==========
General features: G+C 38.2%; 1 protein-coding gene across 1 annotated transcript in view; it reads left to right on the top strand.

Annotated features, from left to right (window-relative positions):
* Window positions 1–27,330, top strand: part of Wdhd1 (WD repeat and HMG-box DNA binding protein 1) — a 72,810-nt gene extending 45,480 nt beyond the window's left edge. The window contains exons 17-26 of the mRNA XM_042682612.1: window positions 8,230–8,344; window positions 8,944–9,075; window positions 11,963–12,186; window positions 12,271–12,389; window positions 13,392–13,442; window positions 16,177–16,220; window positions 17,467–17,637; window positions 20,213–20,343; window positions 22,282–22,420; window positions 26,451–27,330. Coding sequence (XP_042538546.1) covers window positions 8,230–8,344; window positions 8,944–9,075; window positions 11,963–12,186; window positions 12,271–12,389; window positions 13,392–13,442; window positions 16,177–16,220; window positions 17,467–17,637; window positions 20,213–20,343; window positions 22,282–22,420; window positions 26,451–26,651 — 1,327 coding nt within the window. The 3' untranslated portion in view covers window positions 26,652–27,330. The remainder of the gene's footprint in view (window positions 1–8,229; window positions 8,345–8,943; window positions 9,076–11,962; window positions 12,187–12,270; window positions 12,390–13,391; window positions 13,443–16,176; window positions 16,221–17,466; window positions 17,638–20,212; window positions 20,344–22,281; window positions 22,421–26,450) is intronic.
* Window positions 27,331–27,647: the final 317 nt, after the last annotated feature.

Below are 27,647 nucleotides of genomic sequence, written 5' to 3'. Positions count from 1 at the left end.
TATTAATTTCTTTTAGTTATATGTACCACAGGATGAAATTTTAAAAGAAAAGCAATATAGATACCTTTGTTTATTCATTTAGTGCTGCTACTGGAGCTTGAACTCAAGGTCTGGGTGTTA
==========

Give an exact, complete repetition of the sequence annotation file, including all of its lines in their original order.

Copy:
General features: G+C 38.2%; 1 protein-coding gene across 1 annotated transcript in view; it reads left to right on the top strand.

Annotated features, from left to right (window-relative positions):
* Window positions 1–27,330, top strand: part of Wdhd1 (WD repeat and HMG-box DNA binding protein 1) — a 72,810-nt gene extending 45,480 nt beyond the window's left edge. The window contains exons 17-26 of the mRNA XM_042682612.1: window positions 8,230–8,344; window positions 8,944–9,075; window positions 11,963–12,186; window positions 12,271–12,389; window positions 13,392–13,442; window positions 16,177–16,220; window positions 17,467–17,637; window positions 20,213–20,343; window positions 22,282–22,420; window positions 26,451–27,330. Coding sequence (XP_042538546.1) covers window positions 8,230–8,344; window positions 8,944–9,075; window positions 11,963–12,186; window positions 12,271–12,389; window positions 13,392–13,442; window positions 16,177–16,220; window positions 17,467–17,637; window positions 20,213–20,343; window positions 22,282–22,420; window positions 26,451–26,651 — 1,327 coding nt within the window. The 3' untranslated portion in view covers window positions 26,652–27,330. The remainder of the gene's footprint in view (window positions 1–8,229; window positions 8,345–8,943; window positions 9,076–11,962; window positions 12,187–12,270; window positions 12,390–13,391; window positions 13,443–16,176; window positions 16,221–17,466; window positions 17,638–20,212; window positions 20,344–22,281; window positions 22,421–26,450) is intronic.
* Window positions 27,331–27,647: the final 317 nt, after the last annotated feature.

Below are 27,647 nucleotides of genomic sequence, written 5' to 3'. Positions count from 1 at the left end.
TATTAATTTCTTTTAGTTATATGTACCACAGGATGAAATTTTAAAAGAAAAGCAATATAGATACCTTTGTTTATTCATTTAGTGCTGCTACTGGAGCTTGAACTCAAGGTCTGGGTGTTA